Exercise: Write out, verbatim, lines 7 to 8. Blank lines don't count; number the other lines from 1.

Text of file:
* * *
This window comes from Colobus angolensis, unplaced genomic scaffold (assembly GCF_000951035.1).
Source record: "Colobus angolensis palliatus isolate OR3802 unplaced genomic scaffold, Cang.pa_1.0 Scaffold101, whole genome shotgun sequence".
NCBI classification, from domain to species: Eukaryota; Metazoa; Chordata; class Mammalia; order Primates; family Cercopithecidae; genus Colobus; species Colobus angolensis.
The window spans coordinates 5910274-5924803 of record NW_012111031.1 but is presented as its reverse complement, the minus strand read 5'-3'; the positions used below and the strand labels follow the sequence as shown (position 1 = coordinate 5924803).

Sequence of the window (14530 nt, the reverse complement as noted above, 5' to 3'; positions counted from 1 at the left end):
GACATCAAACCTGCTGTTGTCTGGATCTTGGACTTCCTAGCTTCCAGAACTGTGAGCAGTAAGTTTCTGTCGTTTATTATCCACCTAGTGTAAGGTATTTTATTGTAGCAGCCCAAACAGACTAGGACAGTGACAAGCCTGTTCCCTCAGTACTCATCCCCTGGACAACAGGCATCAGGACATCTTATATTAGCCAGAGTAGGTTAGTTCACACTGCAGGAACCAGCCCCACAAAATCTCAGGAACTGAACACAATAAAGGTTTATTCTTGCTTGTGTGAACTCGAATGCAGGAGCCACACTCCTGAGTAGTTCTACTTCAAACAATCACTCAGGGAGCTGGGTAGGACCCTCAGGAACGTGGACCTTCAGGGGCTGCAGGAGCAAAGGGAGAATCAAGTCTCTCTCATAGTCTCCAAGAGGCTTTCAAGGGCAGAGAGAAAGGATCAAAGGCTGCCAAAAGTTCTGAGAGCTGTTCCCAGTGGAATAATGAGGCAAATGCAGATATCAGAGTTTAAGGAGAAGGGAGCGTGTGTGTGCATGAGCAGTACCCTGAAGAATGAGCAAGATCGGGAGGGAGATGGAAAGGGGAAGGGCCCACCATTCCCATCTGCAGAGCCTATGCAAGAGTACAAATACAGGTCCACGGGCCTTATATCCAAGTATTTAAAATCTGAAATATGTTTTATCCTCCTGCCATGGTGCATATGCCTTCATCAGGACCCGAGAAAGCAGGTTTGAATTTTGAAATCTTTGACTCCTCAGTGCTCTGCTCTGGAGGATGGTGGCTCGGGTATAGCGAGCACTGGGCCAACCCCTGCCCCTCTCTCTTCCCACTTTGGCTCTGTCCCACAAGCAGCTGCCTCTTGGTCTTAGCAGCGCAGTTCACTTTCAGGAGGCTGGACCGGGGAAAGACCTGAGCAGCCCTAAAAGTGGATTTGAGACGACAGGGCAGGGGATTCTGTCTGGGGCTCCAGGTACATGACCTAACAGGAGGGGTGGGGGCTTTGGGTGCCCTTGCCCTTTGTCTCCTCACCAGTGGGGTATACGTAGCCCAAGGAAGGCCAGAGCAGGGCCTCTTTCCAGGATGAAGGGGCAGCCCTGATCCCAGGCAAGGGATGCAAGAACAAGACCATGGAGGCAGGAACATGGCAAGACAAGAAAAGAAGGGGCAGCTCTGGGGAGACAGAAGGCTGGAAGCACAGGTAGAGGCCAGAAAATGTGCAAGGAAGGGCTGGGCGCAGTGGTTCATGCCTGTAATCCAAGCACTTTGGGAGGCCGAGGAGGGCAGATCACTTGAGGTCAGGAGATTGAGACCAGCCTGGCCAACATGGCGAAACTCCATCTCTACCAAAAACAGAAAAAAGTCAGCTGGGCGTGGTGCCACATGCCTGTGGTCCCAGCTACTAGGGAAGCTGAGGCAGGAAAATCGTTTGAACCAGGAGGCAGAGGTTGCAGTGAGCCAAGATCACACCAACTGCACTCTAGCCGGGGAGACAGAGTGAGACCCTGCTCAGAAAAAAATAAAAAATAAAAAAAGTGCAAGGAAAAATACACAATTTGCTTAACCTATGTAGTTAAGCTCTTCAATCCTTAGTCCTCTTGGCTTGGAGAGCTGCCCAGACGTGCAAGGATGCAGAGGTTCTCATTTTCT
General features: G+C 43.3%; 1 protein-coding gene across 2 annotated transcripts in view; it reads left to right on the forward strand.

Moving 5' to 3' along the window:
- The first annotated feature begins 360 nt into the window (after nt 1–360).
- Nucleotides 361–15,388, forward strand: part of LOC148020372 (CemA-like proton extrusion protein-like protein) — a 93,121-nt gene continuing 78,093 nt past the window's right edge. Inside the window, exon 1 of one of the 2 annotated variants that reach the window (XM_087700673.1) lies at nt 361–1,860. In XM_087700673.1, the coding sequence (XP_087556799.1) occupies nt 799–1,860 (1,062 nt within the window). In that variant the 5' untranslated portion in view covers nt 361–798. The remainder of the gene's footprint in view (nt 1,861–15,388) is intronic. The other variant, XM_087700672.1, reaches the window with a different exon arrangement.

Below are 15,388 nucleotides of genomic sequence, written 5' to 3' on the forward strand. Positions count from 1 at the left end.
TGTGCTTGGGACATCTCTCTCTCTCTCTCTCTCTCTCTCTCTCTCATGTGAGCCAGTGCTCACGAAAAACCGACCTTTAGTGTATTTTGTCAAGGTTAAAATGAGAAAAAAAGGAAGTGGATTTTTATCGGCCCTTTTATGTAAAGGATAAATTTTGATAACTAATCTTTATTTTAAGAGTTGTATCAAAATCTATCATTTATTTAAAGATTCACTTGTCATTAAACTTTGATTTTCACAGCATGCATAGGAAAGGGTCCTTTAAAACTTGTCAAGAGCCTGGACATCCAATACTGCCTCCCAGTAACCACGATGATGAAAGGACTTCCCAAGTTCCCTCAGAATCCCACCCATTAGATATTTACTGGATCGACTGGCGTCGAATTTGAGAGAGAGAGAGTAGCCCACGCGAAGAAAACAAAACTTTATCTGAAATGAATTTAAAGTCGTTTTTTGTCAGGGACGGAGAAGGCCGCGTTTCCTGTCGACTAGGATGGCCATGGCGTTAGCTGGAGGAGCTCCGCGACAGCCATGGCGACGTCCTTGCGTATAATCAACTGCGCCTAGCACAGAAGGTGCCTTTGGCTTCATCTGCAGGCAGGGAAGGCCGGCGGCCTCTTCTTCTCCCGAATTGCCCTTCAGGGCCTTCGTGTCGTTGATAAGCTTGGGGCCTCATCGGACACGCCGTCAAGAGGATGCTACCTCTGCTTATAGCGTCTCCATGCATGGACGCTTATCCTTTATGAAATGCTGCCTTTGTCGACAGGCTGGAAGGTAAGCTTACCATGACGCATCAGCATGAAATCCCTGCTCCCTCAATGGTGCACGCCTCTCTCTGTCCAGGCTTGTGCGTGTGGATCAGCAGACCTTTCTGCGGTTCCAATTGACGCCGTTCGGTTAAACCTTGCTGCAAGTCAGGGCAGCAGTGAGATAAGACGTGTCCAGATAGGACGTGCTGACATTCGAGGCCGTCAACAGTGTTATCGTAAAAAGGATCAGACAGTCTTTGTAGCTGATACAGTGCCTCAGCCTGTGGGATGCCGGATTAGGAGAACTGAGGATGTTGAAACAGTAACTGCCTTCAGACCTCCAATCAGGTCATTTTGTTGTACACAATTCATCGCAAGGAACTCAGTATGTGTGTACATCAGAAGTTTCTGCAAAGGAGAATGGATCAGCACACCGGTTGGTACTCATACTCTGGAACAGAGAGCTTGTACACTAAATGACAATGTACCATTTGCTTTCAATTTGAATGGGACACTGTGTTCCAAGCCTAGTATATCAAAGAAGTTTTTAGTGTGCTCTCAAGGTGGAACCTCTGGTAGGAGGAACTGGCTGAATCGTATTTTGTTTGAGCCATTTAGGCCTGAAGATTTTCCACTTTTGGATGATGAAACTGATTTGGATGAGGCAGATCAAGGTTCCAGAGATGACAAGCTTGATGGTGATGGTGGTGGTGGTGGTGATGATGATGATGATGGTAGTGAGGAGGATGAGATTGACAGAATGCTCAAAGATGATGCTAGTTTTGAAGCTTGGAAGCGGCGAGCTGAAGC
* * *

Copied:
General features: G+C 43.3%; 1 protein-coding gene across 2 annotated transcripts in view; it reads left to right on the forward strand.

Moving 5' to 3' along the window: